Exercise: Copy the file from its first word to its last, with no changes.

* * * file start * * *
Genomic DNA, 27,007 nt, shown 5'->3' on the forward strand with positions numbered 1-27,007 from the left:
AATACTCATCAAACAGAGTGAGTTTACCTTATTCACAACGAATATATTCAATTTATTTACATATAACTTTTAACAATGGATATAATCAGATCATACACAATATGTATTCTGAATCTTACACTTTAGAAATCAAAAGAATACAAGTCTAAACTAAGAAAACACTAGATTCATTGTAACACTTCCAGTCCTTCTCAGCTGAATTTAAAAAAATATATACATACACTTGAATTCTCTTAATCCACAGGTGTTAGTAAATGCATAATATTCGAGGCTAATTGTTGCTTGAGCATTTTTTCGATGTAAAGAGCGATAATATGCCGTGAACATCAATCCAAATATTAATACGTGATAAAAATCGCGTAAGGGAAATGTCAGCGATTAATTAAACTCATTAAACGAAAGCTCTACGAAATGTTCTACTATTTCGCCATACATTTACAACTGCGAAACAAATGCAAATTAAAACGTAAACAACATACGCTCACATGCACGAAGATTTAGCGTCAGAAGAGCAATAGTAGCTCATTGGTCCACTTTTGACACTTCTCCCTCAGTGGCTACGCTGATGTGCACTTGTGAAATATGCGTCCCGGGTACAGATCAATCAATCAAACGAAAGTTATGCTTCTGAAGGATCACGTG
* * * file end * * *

Genomic DNA, 27,007 nt, shown 5'->3' on the forward strand with positions numbered 1-27,007 from the left:
AATACTCATCAAACAGAGTGAGTTTACCTTATTCACAACGAATATATTCAATTTATTTACATATAACTTTTAACAATGGATATAATCAGATCATACACAATATGTATTCTGAATCTTACACTTTAGAAATCAAAAGAATACAAGTCTAAACTAAGAAAACACTAGATTCATTGTAACACTTCCAGTCCTTCTCAGCTGAATTTAAAAAAATATATACATACACTTGAATTCTCTTAATCCACAGGTGTTAGTAAATGCATAATATTCGAGGCTAATTGTTGCTTGAGCATTTTTTCGATGTAAAGAGCGATAATATGCCGTGAACATCAATCCAAATATTAATACGTGATAAAAATCGCGTAAGGGAAATGTCAGCGATTAATTAAACTCATTAAACGAAAGCTCTACGAAATGTTCTACTATTTCGCCATACATTTACAACTGCGAAACAAATGCAAATTAAAACGTAAACAACATACGCTCACATGCACGAAGATTTAGCGTCAGAAGAGCAATAGTAGCTCATTGGTCCACTTTTGACACTTCTCCCTCAGTGGCTACGCTGATGTGCACTTGTGAAATATGCGTCCCGGGTACAGATCAATCAATCAAACGAAAGTTATGCTTCTGAAGGATCACGTG